Optimism Wanes For Stronger Milk Prices This Year, Next
Continued strong milk production here and slowing exports have sucked the wind out of the sails of higher milk prices.
“We haven’t gotten a lot of information to push prices one way or the other,” notes Mark Stephenson, a dairy economist with the University of Wisconsin.
“Exports have dropped off, production is increasing and [domestic] demand isn’t quite as strong as we thought,” adds Bob Cropp, also a dairy economist with the University of Wisconsin. “These are all little things, but they’re enough to knock $1 off milk prices.”
Both Stephenson and Cropp were forecasting $17 Class III prices for the fourth quarter of 2017 and into 2018. “That’s not going to happen unless we get a rally,” says Cropp.
Stephenson notes that most retailers have already finished up their holiday buying for the year. Exports have also slowed this summer, the first time that has happened in 12 months. The U.S. has seen it first decline in milk powder sales since June of 2016.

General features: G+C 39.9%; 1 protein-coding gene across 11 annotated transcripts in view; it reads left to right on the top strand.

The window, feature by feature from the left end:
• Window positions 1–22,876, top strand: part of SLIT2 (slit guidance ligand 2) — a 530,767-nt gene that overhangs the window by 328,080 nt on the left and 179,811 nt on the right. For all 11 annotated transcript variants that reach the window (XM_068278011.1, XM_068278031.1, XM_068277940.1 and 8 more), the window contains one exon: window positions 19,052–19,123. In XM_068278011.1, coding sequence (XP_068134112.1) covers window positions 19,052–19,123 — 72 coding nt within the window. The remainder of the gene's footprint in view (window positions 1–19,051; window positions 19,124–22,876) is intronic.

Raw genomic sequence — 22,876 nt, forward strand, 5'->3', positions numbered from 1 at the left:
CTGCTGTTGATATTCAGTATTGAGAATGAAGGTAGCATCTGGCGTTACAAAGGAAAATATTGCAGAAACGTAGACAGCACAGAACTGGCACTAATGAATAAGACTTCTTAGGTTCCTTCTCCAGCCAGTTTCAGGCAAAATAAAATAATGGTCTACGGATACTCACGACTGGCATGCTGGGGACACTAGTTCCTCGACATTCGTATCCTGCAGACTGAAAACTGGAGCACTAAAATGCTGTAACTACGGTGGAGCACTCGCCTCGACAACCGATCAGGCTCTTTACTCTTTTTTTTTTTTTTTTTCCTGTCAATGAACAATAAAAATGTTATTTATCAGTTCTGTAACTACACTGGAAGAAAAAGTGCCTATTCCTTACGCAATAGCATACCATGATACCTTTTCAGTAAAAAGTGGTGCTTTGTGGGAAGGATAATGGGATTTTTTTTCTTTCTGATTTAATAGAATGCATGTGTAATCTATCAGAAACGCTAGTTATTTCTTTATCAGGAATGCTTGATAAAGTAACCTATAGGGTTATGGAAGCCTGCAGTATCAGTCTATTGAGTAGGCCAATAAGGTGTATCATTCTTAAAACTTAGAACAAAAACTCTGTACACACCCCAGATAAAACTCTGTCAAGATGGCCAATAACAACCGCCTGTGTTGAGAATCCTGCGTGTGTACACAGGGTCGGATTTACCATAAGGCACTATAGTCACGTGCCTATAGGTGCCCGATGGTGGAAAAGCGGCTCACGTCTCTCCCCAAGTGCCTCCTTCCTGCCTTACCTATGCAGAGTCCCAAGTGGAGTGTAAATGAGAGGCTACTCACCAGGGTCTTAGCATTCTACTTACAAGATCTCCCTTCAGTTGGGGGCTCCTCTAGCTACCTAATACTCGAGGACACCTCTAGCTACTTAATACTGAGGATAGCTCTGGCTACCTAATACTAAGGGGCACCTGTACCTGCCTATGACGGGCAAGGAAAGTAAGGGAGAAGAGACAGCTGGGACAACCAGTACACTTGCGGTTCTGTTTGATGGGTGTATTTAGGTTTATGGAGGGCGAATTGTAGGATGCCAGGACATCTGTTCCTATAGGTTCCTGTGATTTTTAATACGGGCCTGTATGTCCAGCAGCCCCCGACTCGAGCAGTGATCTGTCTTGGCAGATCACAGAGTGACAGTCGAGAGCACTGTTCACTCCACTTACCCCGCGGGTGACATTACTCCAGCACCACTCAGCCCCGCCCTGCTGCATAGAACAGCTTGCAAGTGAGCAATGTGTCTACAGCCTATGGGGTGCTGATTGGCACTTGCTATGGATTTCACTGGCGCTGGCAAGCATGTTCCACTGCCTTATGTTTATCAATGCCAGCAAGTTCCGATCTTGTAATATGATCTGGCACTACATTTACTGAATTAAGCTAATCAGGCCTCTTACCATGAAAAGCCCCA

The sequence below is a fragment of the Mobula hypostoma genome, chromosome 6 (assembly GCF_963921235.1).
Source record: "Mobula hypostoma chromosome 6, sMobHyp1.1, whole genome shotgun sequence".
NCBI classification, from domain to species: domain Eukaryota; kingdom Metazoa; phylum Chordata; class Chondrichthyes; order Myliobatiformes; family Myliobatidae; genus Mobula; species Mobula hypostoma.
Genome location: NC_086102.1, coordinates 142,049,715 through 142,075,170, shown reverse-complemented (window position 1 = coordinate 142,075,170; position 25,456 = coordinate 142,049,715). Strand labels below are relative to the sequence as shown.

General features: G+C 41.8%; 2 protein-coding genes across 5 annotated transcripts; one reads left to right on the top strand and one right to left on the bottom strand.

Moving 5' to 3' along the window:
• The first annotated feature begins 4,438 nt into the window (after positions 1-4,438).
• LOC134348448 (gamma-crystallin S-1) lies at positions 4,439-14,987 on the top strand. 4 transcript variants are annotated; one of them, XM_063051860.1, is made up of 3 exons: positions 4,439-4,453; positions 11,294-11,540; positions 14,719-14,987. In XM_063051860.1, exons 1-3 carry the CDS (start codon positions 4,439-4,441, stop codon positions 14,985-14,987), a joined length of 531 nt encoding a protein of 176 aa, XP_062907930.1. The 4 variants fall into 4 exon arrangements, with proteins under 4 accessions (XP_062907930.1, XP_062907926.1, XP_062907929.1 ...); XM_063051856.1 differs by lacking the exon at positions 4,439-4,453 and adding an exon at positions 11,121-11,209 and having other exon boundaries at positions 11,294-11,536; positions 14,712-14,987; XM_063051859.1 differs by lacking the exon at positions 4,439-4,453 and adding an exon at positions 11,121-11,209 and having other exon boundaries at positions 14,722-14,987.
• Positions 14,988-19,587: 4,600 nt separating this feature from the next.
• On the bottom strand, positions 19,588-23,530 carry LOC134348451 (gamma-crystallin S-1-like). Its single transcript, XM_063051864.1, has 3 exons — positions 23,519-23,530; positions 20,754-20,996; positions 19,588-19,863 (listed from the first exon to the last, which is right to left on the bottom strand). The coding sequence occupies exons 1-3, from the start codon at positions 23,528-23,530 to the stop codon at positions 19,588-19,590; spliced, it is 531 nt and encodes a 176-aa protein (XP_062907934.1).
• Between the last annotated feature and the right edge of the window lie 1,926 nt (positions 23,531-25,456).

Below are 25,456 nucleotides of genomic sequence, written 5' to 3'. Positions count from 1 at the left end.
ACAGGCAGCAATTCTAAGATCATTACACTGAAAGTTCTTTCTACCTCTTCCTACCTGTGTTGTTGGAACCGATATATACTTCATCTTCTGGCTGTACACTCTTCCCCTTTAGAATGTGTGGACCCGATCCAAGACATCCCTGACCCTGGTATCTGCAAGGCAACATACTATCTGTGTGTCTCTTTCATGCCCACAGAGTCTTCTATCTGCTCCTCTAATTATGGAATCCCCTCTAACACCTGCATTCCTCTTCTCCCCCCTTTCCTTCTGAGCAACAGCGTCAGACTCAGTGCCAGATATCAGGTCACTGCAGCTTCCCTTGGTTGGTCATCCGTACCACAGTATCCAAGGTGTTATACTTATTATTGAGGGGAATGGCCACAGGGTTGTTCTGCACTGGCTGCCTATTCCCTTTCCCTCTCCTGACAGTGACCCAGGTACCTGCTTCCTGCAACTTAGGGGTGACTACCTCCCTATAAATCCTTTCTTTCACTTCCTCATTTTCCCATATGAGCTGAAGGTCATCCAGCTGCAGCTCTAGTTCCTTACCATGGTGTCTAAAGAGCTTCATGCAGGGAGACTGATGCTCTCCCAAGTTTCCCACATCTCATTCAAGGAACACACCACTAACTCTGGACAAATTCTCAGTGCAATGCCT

An October rally is not unprecedented. Last year, cheese went from $1.50 in early October to $1.92 in November, pushing Class III prices from $14.50 to $17.40. But buyers would need a reason to come back into the market, and it would likely have to come from export sales. Prospects for that aren’t great, say both economists.
View the entire Stephenson/Cropp podcast here.